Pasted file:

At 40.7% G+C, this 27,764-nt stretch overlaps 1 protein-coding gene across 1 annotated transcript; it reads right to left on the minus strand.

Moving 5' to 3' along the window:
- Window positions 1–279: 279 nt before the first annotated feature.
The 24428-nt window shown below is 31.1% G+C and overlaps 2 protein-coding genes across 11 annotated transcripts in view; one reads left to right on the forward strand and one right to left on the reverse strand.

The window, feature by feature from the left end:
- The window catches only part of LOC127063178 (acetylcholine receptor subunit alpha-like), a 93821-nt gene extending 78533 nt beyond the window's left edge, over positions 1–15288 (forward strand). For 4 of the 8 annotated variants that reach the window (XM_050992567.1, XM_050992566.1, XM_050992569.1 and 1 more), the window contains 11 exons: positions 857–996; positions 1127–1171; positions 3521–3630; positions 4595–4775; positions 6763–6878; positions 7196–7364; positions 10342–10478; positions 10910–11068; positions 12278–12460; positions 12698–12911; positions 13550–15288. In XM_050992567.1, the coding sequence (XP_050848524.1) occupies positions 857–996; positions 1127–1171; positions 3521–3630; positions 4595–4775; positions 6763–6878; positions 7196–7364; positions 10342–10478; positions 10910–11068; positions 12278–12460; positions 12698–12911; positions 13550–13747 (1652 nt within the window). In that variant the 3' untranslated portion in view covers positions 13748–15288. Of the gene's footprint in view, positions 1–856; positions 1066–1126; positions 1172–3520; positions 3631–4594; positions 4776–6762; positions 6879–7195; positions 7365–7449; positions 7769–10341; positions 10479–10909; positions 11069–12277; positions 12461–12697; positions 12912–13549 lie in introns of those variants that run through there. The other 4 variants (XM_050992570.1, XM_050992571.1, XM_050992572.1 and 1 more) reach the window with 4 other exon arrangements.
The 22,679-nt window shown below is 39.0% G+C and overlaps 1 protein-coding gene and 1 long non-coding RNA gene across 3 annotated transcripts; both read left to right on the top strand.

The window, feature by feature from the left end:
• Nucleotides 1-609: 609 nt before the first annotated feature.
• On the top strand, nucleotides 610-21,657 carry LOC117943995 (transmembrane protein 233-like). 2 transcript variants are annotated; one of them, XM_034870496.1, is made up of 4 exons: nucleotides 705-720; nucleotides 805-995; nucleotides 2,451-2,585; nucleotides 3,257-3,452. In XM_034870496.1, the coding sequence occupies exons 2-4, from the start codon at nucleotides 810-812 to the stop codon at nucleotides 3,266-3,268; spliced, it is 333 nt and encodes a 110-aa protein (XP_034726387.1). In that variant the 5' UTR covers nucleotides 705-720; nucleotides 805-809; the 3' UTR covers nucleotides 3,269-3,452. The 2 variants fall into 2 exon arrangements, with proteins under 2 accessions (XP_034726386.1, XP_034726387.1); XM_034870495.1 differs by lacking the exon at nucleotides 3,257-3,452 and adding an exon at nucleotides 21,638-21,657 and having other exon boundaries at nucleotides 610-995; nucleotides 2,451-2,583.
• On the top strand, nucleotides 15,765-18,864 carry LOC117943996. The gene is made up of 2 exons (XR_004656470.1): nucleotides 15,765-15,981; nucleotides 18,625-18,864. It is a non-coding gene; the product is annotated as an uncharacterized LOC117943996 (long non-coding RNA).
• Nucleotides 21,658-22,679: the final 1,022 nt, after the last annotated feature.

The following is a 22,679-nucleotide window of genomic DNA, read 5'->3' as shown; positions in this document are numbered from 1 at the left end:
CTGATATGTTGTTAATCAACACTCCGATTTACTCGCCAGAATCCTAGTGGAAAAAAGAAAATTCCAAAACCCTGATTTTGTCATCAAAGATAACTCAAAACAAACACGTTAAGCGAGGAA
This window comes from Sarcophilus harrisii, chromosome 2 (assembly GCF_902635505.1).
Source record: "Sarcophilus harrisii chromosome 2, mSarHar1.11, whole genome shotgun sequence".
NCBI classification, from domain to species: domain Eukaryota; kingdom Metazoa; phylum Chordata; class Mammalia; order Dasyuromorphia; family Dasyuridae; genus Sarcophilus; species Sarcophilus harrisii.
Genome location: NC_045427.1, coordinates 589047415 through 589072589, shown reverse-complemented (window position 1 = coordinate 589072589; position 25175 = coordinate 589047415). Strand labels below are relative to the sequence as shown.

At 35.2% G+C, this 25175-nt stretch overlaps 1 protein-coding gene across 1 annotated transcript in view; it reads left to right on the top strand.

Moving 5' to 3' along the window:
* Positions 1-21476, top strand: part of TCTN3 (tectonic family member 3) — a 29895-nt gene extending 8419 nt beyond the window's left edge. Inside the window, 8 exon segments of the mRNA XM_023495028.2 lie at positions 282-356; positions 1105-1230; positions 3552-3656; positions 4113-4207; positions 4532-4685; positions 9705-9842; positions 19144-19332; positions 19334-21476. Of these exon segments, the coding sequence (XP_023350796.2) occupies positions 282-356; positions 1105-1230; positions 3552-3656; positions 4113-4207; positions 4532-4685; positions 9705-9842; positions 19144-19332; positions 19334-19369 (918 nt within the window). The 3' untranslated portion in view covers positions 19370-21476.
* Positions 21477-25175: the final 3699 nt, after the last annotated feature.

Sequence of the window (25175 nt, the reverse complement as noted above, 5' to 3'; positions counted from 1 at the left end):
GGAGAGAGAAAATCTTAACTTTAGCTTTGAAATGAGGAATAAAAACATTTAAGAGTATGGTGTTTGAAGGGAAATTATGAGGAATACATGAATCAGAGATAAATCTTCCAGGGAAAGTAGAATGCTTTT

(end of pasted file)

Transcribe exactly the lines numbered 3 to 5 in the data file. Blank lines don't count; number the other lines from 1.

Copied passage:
- Window positions 1–279: 279 nt before the first annotated feature.
The 24428-nt window shown below is 31.1% G+C and overlaps 2 protein-coding genes across 11 annotated transcripts in view; one reads left to right on the forward strand and one right to left on the reverse strand.

The window, feature by feature from the left end: